Florence Nightingale was born on 12 May 1820 at the Villa La Columbaia in Florence [Italy]; she was named after the city of her birth. Her father, William Edward Nightingale (1794-1874), was son of William Shore, a Sheffield banker. When Nightingale came of age on 21 February 1815 he inherited the Derbyshire estates at Lea Hurst and Woodend in Derbyshire from, and assumed the surname of Peter Nightingale, his mother’s uncle. On 1 June 1818 he married Frances Smith, a strong supporter of the abolition of slavery. They had two daughters, Parthenope and Florence. (“Parthe” was given the classical name of Naples, where she was born.)
Florence Nightingale was brought up at Lea Hall; in 1825 the family moved to Lea Hurst which Nightingale had just built. In 1826 he also bought Embley Park, in Hampshire and in 1828 he became High Sheriff of the county. The family invariably spent the summer at Lea Hurst and the winter at Embley Park, occasionally visiting London. Florence Nightingale had a broad education and came to dislike the lack of opportunity for females in her social circle.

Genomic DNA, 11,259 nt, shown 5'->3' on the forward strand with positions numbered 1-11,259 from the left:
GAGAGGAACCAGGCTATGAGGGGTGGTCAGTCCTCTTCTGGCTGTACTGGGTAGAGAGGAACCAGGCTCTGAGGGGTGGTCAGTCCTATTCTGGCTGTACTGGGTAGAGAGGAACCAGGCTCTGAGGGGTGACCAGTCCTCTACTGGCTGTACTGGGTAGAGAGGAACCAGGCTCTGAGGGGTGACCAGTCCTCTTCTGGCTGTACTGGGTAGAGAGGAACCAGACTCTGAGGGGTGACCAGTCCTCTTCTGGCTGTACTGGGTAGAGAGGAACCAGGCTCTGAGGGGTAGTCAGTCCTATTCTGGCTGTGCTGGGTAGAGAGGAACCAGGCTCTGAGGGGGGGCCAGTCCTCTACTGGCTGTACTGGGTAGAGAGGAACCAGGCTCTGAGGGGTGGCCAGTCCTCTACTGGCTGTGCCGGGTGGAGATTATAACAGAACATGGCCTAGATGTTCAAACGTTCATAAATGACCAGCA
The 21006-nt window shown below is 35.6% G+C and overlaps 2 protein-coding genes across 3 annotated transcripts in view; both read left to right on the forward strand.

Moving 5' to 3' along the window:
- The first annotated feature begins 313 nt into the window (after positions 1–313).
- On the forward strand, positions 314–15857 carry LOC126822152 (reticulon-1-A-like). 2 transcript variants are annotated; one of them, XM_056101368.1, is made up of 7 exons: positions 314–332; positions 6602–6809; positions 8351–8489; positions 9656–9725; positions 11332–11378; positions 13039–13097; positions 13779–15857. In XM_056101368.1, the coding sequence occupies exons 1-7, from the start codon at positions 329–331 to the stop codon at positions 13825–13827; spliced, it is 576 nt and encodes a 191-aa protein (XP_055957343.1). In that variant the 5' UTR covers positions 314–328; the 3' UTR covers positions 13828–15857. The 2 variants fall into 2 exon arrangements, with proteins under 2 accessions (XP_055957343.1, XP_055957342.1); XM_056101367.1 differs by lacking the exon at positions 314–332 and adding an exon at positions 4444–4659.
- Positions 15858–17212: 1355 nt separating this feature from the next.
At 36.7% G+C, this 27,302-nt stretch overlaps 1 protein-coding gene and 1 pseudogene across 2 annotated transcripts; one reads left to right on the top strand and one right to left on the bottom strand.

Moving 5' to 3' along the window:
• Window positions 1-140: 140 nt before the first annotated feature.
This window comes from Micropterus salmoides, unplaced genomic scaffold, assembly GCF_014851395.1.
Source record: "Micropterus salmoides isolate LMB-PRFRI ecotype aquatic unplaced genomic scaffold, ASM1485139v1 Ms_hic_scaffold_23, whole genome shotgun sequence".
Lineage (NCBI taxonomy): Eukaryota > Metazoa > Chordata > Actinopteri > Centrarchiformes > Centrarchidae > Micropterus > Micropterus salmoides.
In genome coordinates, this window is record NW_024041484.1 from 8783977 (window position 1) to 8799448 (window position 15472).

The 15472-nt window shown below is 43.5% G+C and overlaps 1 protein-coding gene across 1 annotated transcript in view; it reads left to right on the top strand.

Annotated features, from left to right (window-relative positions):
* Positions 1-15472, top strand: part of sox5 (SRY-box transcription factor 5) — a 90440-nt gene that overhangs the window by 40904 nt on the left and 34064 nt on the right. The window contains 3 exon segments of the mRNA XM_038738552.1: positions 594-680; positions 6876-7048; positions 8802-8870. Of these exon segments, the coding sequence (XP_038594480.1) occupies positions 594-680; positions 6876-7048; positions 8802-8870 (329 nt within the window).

She began to visit the poor but became very interested in looking after those who were ill. She visited hospitals in London and around the country to investigate possible occupations for women there. However, nursing was seen as employment that needed neither study nor intelligence; nurses were considered to be little less than prostitutes at that time.
Nightingale’s hospital visits began in 1844 and continued for eleven years. She spent the winter and spring of 1849-50 in Egypt with family friends; on the journey from Paris she met two St. Vincent de Paul sisters who gave her an introduction to their convent at Alexandria. Nightingale saw that the disciplined and well-organised Sisters made better nurses than women in England.
Between 31 July to 13 August 1850, Nightingale made her first visit to the Institute of Protestant Deaconesses at Kaiserswerth. The institute had been founded for the care of the destitute in 1833 and had grown into a training school for women teachers and nurses. Her visit convinced Nightingale of the possibilities of making nursing a vocation for ladies.